Formula One: Infiniti Red Bull Racing continue to tease with further partnership extension announcements

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Infiniti Red Bull Racing has announced an extension of its partnership with Sabelt into 2017, continuing a long and successful relationship with the Italian safety equipment manufacturer.
This partnership extension is a continuation of a long and successful supply relationship between Sabelt and Infiniti Red Bull Racing, which has been in place since the team’s inception in 2004. Sabelt have provided high quality safety belts and fittings for all our drivers in the team’s 11 year history in the sport.
Sabelt was founded in 1972 as an Original Equipment Manufacturer of seat belts, and went from supplier to partner of Infiniti Red Bull Racing in 2005.  The Italian company has pioneered innovative manufacturing techniques for producing reliable, light weight safety equipment for extreme applications. As such, Sabelt has established itself as an industry leader in safety harness equipment across a range of top-level motorsports, as well as aerospace and automotive applications.
In addition the team has announced  an extension of its longstanding partnership with wheel manufacturer OZ Racing for a further three years until the end of 2018.

The wheels supplied by OZ Racing are exceptionally lightweight, whilst at the same time easily withstanding the extreme forces experienced on track; making them a great partner for Infiniti Red Bull Racing.
OZ Racing is an Italian company with its main headquarters and production facility in San Martino di Lupari, Padua, Italy. They sell light alloy wheels through a global network into multiple sectors, including: racing, after-market, motorbike, and OEM.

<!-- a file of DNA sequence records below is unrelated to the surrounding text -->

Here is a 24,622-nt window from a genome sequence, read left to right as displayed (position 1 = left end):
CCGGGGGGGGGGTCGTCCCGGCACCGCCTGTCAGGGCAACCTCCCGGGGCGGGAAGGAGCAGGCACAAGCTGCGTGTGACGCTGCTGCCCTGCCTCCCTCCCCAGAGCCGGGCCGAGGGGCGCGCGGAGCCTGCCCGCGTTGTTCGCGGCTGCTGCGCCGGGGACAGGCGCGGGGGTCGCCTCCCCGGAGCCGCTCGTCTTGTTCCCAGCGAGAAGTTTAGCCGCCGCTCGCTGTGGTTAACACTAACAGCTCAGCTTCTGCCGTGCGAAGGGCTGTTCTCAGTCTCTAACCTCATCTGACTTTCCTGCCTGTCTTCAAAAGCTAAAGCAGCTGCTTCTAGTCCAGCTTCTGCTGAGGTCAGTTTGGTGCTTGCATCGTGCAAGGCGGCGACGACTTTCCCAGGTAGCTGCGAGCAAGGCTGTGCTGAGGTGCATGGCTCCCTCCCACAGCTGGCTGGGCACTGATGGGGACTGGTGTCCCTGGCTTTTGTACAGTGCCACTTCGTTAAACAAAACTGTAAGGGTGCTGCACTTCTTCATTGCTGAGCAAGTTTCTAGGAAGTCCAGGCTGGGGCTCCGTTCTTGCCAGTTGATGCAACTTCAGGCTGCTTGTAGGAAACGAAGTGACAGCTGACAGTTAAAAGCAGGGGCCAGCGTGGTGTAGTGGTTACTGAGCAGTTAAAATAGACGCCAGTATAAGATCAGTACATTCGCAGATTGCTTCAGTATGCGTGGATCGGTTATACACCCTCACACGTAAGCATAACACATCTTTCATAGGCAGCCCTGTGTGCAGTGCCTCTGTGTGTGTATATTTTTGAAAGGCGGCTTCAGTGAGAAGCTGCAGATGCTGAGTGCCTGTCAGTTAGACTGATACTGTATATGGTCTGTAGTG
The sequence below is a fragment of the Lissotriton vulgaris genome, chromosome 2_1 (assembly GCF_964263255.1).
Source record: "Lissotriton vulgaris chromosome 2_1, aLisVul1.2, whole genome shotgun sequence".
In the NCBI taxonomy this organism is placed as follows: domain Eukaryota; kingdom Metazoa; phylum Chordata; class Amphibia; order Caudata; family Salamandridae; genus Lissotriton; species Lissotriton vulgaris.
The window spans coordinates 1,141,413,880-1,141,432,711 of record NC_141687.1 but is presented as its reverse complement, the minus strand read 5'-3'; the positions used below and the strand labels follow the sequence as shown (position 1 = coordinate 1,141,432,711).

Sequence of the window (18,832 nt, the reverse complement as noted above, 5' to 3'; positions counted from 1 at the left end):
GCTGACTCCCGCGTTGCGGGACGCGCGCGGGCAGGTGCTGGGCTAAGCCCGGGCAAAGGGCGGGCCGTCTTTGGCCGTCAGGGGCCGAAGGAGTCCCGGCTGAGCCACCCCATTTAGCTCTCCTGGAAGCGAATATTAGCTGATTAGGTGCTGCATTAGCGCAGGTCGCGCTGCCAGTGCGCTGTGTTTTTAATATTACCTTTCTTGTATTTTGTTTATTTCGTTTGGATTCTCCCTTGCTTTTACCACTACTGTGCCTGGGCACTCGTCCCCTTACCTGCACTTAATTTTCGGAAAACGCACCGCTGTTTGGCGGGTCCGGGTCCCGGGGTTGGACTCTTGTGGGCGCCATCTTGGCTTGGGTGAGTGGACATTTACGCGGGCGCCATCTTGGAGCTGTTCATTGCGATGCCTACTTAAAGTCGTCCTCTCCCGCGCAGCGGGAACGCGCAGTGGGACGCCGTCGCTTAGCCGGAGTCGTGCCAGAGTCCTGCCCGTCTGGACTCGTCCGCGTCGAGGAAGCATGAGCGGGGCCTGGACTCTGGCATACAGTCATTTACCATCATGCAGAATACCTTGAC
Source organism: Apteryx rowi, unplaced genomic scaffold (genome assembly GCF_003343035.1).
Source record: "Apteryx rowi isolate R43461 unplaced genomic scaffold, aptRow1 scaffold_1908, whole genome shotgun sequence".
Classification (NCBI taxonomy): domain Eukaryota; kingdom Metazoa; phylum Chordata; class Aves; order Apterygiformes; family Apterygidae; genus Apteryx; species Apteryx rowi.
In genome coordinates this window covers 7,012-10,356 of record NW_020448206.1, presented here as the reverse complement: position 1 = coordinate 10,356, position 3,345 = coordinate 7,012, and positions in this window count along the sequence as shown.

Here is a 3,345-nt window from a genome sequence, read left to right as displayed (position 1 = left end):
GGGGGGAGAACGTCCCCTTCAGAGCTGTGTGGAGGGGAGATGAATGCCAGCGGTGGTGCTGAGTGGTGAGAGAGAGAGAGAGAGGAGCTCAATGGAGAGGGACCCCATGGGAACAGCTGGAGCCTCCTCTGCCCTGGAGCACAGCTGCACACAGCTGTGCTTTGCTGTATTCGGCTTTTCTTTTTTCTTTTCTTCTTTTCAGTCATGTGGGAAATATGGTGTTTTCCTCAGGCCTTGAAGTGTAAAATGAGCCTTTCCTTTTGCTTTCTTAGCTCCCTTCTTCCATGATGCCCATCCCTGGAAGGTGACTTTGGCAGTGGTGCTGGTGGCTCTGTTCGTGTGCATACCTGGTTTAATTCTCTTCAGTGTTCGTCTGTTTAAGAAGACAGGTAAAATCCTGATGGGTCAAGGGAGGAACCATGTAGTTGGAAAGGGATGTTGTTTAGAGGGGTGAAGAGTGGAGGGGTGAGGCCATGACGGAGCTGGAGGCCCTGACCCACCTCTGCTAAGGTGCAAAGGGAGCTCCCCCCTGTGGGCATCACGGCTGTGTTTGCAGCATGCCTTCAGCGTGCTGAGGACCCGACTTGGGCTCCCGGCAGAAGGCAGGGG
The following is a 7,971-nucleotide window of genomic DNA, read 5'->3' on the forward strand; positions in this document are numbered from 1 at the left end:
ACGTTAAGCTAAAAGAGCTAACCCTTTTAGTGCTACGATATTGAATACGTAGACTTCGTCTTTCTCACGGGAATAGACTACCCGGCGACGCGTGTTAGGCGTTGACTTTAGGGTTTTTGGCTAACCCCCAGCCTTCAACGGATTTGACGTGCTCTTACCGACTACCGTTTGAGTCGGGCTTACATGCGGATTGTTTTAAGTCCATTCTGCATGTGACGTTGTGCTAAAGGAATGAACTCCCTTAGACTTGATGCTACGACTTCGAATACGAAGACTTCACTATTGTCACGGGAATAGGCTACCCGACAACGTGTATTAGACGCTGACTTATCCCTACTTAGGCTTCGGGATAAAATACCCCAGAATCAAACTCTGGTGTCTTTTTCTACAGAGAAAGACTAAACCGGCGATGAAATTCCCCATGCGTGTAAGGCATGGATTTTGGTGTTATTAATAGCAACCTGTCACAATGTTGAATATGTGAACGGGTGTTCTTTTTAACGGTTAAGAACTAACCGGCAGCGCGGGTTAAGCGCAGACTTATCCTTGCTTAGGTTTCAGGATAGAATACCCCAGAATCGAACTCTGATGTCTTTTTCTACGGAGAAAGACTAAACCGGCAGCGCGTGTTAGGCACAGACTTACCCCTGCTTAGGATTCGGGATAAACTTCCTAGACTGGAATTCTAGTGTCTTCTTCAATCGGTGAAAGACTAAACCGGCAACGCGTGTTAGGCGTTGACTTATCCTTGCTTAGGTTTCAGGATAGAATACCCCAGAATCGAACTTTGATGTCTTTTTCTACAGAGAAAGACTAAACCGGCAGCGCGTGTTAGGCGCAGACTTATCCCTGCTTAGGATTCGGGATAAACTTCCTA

OZ has been involved in motorsport for more than 30 years as supplier of top teams across a variety of global race series. The quality and performance of OZ’s racing products is evidenced in the number of victories and World Titles their customers have achieved during a long history in motorsport. OZ use these years of racing experience to develop a superior performance product, offering wheels which combine cutting edge material and manufacturing technology, quality and safety.
Claudio Bernoni, CEO, OZ SpA: “Our partnership with Infiniti Red Bull Racing demonstrates the value, competence and reliability of our products. For us, this is the best opportunity to test our products in extreme conditions and transfer the experience to our wheels dedicated to street use.”
Christian Horner, Team Principal: “We select our innovation partners carefully, and in each case have selected what we believe to be the best available product for the job – as well as a great partner to work with. OZ Racing are no exception to this, and we’re pleased they will be continuing as a partner to deliver exceptional products to us for another three years”.

Formula One: Ahead of the Abu Dhabi Grand Prix

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Through the continued Starwood Hotels and Resorts partnership with the Mercedes AMG Petronas F1 Team, Lewis Hamilton recently filmed a new short film at the Sheraton Park Lane Hotel in London to showcase Starwood Preferred Guest (SPG) membership. As Lewis and the team prepare for the final race of the year in Abu Dhabi, Starwood Hotels and Resorts have shared behind the scenes images taken during the filming where we see Lewis, fresh from filming his Zoolander 2 cameo, is keen to get behind the camera.

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Ahead of the launch of the #TravelLikeLewis campaign on Thursday you can preview the finished film here:

Starwood Hotels and Resorts choosing Lewis Hamilton and the Mercedes AMG Petronas F1 team as ambassadors for SPG membership further demonstrates the value of F1 engagement and the sports  audience reach. It also goes to show a Formula One drivers job extends far beyond requirements at the track.